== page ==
Clapper RailRallus longirostris

adult, Western
Rick and Nora Bowers/VIREO
adult, Northern
Gerard Bailey/VIREO
adult, Gulf Coast
Greg Lasley/VIREO
adult, Northern
Doug Wechsler/VIREO

Description

A clattering cackle in the salt marsh is often our first clue to the presence of this big rail. The Clapper Rail is usually hidden in dense cover, but sometimes we see it stalking boldly along the muddy edge of the marsh, twitching its short tail as it walks, or swimming across a tidal creek. Historically it was abundant on the Atlantic Coast -- Audubon reported that it was possible to find a hundred nests in a day -- but now much more localized, as coastal marsh has been broken up by development.

Habitat

Salt marshes, rarely brackish; locally in mangroves in southeast. Along most of Atlantic and Gulf Coasts, strictly a bird of salt marsh, sometimes in adjacent brackish marsh. In Florida, also found in shallow mangrove swamps.

Feeding Diet

Includes crustaceans, insects, fish. Diet varies with locality, and includes a wide variety of small prey. Crustaceans often favored, especially crabs, also crayfish and others. Also eats many aquatic insects, small fish, mollusks, worms, frogs. Eats seeds at times.

Feeding Behavior

Forages by walking in shallow water or on mud, especially on falling tide or at low tide, picking up items from the ground or vegetation, sometimes probing in mud or water.

Nesting

In courtship displays, male approaches female, points bill down, and swings head from side to side; also stands erect with neck stretched, bill open. Male may feed female. Nest site is in clump of grass or other vegetation in marsh, near the upper reaches of high tide, or on bank near water. Nest (built by both sexes, although male may do more) is well-built cup of grasses and sedges, lined with finer material, often with vegetation woven into a canopy over nest. Often a ramp of plant material leads from ground up to nest. Eggs: Usually 7-11, sometimes 5-12 or more. Pale yellow to olive-buff, blotched with brown and gray. Incubation is by both sexes, 20-23 days. Young: Downy young may leave nest soon after hatching. Both parents probably feed young. Parents may brood young in a separate nest from the one in which the eggs hatched. Young can fly in about 9-10 weeks.

Eggs

Usually 7-11, sometimes 5-12 or more. Pale yellow to olive-buff, blotched with brown and gray. Incubation is by both sexes, 20-23 days. Young: Downy young may leave nest soon after hatching. Both parents probably feed young. Parents may brood young in a separate nest from the one in which the eggs hatched. Young can fly in about 9-10 weeks.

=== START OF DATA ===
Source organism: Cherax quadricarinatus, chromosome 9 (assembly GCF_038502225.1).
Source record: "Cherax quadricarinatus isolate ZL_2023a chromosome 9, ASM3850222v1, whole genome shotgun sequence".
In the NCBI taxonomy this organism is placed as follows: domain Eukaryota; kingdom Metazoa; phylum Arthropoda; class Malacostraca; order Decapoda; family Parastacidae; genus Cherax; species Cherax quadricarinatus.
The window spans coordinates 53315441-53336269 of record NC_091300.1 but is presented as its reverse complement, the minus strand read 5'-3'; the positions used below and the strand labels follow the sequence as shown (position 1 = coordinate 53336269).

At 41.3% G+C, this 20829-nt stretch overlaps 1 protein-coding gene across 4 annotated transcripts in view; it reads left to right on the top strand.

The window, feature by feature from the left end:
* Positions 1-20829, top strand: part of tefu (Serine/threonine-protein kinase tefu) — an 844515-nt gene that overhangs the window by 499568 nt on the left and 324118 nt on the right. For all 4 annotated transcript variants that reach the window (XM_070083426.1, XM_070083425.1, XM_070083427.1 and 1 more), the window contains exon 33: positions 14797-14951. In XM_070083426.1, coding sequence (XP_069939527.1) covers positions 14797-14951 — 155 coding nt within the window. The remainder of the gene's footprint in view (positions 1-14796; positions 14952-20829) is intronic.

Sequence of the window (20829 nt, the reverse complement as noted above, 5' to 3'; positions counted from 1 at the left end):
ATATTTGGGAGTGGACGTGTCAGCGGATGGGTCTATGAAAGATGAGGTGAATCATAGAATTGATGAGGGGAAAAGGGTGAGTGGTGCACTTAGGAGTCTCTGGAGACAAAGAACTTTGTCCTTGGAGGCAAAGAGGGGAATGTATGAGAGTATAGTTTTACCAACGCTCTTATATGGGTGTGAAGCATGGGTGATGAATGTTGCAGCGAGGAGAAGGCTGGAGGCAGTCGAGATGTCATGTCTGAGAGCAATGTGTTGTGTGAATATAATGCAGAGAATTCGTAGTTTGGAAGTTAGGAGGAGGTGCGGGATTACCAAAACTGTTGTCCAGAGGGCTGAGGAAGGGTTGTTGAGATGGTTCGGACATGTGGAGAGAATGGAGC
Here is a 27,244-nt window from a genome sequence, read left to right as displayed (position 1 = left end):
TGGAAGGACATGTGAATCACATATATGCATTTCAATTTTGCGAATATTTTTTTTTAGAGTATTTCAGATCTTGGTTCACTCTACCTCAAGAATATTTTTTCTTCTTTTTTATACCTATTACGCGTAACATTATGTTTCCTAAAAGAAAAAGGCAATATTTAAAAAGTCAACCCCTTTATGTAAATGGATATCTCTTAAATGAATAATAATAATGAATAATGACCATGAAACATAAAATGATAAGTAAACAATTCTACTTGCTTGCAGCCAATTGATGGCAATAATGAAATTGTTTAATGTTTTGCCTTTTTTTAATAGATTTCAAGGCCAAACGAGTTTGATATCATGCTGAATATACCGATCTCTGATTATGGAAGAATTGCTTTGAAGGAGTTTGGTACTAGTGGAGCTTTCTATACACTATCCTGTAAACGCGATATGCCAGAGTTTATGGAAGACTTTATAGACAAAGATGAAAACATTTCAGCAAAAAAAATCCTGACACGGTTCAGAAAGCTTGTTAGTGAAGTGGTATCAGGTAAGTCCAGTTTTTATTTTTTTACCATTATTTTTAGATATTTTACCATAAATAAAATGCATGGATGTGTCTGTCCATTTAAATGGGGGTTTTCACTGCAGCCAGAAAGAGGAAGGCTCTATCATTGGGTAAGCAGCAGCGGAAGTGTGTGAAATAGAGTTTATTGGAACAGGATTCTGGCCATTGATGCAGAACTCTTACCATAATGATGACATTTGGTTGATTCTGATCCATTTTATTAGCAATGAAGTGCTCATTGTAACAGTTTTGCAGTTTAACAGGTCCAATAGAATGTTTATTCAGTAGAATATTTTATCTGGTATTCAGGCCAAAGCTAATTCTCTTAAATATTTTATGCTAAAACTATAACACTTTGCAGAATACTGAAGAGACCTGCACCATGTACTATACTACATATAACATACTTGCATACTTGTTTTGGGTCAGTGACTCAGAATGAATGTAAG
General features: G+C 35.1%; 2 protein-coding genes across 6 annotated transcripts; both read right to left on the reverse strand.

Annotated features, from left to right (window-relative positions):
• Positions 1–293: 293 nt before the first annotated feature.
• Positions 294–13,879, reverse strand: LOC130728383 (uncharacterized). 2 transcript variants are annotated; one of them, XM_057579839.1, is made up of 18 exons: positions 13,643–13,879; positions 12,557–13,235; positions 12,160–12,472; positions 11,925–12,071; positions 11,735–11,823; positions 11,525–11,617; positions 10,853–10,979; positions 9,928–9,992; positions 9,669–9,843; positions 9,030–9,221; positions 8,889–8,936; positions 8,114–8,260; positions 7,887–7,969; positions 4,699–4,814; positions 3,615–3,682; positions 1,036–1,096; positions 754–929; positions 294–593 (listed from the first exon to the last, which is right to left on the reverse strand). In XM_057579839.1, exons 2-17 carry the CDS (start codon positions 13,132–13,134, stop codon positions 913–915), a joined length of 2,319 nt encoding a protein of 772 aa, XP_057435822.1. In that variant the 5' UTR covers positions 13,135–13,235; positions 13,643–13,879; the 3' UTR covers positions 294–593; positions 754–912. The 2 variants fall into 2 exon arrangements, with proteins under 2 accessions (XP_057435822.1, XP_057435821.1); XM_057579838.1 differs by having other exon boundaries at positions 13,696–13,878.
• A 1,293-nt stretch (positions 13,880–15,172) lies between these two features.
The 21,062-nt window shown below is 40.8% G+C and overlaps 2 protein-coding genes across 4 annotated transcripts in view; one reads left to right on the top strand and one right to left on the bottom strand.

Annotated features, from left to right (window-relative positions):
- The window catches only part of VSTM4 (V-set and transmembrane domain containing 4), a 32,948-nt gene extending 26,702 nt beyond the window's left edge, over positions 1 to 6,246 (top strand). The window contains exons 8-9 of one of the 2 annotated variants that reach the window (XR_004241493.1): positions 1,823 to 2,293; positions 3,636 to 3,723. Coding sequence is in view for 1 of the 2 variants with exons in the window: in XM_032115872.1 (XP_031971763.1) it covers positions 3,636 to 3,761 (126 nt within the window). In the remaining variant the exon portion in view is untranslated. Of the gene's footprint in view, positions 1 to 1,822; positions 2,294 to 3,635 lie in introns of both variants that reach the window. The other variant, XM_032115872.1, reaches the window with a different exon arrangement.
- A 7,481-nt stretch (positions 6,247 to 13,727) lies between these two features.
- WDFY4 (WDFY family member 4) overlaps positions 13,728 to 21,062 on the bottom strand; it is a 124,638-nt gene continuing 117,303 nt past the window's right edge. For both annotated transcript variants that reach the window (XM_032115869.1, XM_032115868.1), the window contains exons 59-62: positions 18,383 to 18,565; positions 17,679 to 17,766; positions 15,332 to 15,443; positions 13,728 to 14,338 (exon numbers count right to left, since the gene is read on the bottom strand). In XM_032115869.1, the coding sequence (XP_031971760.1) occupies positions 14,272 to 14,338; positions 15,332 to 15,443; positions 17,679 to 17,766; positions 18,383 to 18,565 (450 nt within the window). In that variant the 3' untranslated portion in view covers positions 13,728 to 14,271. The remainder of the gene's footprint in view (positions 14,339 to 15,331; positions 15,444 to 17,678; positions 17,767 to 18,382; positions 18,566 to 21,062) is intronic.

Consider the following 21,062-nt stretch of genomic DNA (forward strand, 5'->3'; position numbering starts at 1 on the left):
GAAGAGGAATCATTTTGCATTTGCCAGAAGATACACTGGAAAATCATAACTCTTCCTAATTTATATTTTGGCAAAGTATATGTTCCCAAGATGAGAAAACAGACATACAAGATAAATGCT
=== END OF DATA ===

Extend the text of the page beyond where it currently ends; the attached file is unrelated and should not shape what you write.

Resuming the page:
Young

Downy young may leave nest soon after hatching. Both parents probably feed young. Parents may brood young in a separate nest from the one in which the eggs hatched. Young can fly in about 9-10 weeks.

Conservation

Still fairly common, but has seriously declined in parts of the east. Loss of habitat is main threat.

Range

Found all year in many parts of range. On Atlantic Coast, some withdrawal in winter from northern end of range, and an influx of northern birds is noted in parts of the southeast in winter.

Listen

calls
grunting outburst of California subspecies
rapid keks of California subspecies
excited kek calls
grunting outburst
k-k-k-keerrr call
ik-ik-ik-ik & growl

Similar Species

adult

Black Rail

A tiny marsh bird, no bigger than a sparrow. Extremely secretive, it walks or runs through the marsh, and is rarely seen in flight. In very dense cover, it may get around by using the runways made by mice. The distinctive short song of the Black Rail is given mostly late at night, so the bird may go unnoticed in some areas. Fairly common at a few coastal points, its status inland in the east is rather mysterious.

adult male

King Rail

A chicken-sized marsh bird, the largest of our rails. Nesting in fresh-water marshes of the east, the King Rail has become an uncommon species as many wetlands have been drained. It remains locally common near the Atlantic and Gulf coasts, where it is not especially shy, often stalking about at the marsh edge in full view of observers. Closely related to the Clapper Rail, and may interbreed with it in zones where salt and fresh marshes meet.

adult

Virginia Rail

Seldom seen but often heard, this medium-sized rail lives in marshes across much of our continent. This bird and the Sora are often found together, but their diets differ: the short-billed Sora eats many more seeds, while the long-billed Virginia Rail eats mostly insects. Virginia Rails communicate with a wide variety of calls, and some of these can be mystifying to listeners; one, dubbed the "kicker call," was attributed to the elusive Yellow Rail for many years.

Vireo

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